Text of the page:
Hope there is something useful for you in there.

Bullying is a subject dear to my heart because I was bullied as a teen. I was fat, shy and read sci-fi books and a girl picked on me because of it. Then all her friends did the same. My first years of high school was HELL. I was being called names all the time. I couldn’t sit in any student area without girls ganging on me and making mean comments about my appearance. I ended up alone, hiding under a staircase to eat my lunch every day. My mom tried to cheer me up at home. It wasn’t enough however, to overcome the loneliness, the shame and the general unease I felt all day long.  At some point, I just cut myself from my emotions. It was like watching a bad movie everyday, but it stopped being painful. The drawback is that whatever could be fun stopped being felt at the same time. My life became a never ending ocean of grey.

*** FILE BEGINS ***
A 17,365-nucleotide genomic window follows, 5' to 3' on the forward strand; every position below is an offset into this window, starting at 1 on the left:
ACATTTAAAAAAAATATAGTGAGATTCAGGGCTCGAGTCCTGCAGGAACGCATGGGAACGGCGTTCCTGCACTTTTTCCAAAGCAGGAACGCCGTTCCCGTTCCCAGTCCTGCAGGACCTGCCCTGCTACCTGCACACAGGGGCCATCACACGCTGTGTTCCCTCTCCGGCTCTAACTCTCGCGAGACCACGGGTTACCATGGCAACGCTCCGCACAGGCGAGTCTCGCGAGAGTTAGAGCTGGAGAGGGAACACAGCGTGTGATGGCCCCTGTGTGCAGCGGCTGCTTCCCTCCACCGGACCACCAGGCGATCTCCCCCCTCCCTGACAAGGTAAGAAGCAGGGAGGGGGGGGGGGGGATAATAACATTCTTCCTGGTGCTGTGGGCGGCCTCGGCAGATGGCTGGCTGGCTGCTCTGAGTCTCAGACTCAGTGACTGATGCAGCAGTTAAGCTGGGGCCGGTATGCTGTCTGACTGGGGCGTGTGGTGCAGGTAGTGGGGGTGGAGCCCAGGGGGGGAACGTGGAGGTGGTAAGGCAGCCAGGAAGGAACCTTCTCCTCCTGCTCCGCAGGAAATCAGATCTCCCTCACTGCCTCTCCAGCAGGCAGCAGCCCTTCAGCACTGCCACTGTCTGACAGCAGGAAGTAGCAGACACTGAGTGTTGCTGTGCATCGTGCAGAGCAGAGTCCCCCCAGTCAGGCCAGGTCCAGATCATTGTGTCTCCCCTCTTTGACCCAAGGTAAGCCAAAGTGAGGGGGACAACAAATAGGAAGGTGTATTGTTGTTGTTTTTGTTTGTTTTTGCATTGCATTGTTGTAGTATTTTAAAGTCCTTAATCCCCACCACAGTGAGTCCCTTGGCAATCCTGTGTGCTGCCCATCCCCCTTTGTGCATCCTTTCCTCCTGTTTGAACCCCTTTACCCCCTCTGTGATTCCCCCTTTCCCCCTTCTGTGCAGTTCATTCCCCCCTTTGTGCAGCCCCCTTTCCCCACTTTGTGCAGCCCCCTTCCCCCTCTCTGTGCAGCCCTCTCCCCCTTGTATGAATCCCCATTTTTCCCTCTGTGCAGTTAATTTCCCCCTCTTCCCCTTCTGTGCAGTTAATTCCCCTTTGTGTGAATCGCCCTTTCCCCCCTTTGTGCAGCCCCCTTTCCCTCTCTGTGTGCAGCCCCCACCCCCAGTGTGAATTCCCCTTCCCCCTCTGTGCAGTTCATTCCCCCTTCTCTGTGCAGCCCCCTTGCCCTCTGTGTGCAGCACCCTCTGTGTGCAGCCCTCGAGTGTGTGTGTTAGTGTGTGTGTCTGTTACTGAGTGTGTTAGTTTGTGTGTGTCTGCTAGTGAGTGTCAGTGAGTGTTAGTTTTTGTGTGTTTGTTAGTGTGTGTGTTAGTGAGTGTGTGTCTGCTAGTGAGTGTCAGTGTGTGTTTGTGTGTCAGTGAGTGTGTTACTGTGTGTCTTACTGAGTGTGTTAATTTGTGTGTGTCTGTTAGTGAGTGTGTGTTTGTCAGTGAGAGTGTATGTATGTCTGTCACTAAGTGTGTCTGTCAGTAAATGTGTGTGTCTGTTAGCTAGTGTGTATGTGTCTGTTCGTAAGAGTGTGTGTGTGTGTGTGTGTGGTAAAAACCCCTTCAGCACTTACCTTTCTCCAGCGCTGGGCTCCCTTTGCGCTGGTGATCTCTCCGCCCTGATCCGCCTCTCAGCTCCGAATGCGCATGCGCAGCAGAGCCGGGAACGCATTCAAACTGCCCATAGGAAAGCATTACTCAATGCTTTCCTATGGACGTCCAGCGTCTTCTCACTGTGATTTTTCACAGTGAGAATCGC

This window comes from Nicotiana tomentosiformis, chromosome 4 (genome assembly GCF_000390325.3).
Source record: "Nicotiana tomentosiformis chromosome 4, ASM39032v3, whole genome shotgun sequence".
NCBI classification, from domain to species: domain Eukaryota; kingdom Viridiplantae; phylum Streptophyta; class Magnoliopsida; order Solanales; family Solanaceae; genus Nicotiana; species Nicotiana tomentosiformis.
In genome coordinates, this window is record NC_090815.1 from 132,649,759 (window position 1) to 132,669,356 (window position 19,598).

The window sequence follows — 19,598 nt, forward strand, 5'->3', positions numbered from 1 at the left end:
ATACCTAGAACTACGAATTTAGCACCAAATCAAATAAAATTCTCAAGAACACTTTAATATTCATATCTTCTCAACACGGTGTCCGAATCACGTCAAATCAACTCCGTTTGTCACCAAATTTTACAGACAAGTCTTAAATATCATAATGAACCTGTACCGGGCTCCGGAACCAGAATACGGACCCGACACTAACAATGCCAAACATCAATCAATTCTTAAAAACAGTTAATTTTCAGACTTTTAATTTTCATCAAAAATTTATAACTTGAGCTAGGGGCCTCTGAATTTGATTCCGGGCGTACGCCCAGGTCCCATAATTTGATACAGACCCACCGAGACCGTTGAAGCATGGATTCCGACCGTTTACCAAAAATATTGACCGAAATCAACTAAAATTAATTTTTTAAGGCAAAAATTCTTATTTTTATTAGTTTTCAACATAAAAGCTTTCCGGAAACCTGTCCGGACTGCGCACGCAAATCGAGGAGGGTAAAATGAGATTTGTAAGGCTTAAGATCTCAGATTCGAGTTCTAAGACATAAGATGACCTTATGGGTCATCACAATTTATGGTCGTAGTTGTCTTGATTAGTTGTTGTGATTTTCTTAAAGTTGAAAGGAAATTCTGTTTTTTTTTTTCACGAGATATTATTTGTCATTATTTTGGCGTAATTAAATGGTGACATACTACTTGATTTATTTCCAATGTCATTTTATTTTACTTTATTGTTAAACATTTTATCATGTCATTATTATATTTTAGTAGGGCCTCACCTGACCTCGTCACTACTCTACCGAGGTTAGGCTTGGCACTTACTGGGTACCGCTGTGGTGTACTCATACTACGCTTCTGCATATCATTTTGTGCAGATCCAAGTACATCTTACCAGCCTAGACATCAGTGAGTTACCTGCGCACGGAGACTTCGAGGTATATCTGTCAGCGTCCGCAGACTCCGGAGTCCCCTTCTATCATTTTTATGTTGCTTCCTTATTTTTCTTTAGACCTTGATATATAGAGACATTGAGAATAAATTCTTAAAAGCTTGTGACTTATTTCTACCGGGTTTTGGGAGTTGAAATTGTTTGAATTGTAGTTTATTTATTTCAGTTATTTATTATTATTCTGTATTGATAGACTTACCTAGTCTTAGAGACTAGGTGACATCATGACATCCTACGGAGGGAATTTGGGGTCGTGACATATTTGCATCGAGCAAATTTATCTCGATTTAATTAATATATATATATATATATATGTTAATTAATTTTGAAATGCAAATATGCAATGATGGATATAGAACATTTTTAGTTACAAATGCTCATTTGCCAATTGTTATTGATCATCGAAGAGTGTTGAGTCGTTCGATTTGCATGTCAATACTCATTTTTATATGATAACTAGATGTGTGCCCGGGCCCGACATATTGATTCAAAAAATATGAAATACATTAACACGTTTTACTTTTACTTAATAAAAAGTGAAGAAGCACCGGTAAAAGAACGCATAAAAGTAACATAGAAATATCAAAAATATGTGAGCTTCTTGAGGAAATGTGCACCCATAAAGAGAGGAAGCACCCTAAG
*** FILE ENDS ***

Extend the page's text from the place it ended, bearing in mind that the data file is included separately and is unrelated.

After that, the girl that hated me the most lost interest in me. Did she mature? Did she felt guilty?  Or was it simply not fun anymore when I stopped reacting? I never known. Without her lead, everyone gradually stopped picking at me. I ended up with a group of misfit. From Grade 10, I slowly reclaimed my right to be. Then the ability to feel. Then I worked on developing social skills. Then… I had a great time in college! So, even if it’s hard, get a grip. It will get better.